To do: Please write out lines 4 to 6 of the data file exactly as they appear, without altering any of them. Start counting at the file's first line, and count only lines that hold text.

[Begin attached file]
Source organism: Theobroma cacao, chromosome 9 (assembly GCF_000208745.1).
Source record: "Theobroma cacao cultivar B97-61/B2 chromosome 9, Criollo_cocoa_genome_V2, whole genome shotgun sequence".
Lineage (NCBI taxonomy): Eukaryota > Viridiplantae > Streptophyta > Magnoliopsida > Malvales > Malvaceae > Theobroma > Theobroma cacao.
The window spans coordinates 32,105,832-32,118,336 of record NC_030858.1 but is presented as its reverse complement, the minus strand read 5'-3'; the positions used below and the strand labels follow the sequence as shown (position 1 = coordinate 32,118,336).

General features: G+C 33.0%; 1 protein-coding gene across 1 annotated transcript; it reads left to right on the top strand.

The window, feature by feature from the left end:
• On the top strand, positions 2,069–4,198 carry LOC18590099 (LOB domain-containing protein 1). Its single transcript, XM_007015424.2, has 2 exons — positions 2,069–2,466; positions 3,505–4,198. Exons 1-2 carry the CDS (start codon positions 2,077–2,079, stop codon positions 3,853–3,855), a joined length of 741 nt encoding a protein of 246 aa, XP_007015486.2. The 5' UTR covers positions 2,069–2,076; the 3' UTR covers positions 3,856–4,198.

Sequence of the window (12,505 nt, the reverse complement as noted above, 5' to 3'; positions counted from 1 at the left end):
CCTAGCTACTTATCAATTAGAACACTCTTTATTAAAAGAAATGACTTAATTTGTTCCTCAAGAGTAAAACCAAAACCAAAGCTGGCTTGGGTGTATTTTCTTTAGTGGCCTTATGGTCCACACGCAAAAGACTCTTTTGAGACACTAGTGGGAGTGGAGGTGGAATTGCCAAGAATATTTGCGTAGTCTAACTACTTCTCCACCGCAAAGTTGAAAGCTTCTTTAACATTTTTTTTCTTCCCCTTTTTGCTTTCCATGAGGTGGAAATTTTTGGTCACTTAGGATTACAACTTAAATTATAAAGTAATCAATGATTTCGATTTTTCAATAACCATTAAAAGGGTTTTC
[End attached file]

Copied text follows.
The window spans coordinates 32,105,832-32,118,336 of record NC_030858.1 but is presented as its reverse complement, the minus strand read 5'-3'; the positions used below and the strand labels follow the sequence as shown (position 1 = coordinate 32,118,336).

General features: G+C 33.0%; 1 protein-coding gene across 1 annotated transcript; it reads left to right on the top strand.

The window, feature by feature from the left end: